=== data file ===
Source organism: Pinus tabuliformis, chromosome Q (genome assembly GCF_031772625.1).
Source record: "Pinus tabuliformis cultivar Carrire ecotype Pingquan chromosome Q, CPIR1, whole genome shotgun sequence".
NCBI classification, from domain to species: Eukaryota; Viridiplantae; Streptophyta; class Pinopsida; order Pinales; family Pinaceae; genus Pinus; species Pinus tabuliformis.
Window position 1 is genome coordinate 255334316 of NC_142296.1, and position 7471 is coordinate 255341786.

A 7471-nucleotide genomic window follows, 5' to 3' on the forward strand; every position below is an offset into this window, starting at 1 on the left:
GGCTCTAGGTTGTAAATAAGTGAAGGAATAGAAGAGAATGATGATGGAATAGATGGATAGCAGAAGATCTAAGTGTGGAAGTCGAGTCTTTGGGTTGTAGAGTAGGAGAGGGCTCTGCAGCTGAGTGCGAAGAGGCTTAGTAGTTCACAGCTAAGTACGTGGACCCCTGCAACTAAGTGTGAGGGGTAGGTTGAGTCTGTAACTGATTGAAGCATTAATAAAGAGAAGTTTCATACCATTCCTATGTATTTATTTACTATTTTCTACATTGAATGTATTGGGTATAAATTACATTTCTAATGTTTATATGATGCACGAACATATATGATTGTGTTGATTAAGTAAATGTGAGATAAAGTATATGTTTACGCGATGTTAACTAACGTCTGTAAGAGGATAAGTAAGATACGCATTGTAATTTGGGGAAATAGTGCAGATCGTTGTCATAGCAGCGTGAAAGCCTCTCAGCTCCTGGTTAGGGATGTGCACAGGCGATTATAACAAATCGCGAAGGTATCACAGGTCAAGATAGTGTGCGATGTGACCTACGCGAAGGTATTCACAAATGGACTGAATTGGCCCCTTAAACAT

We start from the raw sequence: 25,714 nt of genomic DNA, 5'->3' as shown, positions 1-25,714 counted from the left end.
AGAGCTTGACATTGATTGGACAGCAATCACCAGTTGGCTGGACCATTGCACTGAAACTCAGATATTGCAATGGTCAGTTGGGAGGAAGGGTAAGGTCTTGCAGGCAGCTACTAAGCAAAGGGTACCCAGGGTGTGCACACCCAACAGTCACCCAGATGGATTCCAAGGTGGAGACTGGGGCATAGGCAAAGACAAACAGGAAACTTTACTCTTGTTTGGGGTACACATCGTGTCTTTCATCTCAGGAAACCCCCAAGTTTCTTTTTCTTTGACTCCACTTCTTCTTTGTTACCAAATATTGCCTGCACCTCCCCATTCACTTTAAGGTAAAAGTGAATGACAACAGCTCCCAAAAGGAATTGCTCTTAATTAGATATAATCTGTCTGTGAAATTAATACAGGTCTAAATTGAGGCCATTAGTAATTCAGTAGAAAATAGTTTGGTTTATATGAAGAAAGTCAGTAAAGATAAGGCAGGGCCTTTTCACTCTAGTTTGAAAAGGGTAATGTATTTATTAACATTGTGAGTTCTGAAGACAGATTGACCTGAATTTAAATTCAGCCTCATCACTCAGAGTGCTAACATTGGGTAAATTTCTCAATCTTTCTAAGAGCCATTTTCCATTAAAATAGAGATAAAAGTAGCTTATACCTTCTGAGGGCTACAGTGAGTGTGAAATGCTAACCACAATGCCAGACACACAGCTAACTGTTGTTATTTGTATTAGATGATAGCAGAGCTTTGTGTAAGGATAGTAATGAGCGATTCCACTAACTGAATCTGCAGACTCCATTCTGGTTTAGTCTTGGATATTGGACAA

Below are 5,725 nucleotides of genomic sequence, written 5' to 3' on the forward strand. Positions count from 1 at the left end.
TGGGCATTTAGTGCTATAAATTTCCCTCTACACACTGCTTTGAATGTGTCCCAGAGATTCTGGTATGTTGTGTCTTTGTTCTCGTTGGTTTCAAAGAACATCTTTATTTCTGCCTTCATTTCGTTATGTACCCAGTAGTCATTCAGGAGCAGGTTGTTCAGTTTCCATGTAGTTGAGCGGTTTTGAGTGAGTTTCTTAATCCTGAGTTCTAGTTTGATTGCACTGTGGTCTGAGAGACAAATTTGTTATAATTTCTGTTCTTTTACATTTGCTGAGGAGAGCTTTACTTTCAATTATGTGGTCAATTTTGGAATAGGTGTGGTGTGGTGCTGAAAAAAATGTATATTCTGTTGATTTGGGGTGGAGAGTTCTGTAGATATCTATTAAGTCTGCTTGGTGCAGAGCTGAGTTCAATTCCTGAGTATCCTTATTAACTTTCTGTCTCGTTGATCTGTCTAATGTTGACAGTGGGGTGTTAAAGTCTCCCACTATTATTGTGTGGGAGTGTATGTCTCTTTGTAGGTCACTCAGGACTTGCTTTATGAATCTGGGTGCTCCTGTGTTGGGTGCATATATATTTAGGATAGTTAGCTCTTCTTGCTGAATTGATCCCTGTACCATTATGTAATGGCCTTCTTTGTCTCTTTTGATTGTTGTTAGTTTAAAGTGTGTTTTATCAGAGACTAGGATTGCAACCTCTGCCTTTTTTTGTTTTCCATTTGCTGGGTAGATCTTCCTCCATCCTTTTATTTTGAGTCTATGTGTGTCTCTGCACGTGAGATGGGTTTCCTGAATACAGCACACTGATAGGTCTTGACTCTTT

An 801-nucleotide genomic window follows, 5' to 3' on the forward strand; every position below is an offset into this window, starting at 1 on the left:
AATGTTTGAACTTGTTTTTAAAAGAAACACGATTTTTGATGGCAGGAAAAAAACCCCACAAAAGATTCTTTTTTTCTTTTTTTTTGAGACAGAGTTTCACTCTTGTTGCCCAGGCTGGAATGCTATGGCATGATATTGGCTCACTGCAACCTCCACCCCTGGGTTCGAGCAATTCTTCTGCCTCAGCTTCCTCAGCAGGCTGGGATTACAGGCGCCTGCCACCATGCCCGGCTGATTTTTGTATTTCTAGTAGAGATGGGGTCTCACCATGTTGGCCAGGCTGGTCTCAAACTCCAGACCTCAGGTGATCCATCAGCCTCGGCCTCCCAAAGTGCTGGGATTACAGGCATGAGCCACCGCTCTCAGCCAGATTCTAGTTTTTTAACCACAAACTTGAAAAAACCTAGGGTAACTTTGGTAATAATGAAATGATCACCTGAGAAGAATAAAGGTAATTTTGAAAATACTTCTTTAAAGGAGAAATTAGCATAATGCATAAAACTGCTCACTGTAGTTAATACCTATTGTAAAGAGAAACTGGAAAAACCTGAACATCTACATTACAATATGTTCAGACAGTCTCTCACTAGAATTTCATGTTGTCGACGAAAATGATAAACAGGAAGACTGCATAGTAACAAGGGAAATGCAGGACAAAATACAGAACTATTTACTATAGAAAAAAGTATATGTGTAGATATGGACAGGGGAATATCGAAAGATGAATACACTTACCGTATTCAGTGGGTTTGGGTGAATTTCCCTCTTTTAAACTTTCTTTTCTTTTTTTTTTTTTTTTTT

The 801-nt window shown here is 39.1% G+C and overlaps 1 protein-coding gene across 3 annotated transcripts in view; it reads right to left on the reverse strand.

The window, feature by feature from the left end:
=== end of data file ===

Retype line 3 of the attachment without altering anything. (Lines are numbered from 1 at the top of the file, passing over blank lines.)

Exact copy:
NCBI classification, from domain to species: Eukaryota; Viridiplantae; Streptophyta; class Pinopsida; order Pinales; family Pinaceae; genus Pinus; species Pinus tabuliformis.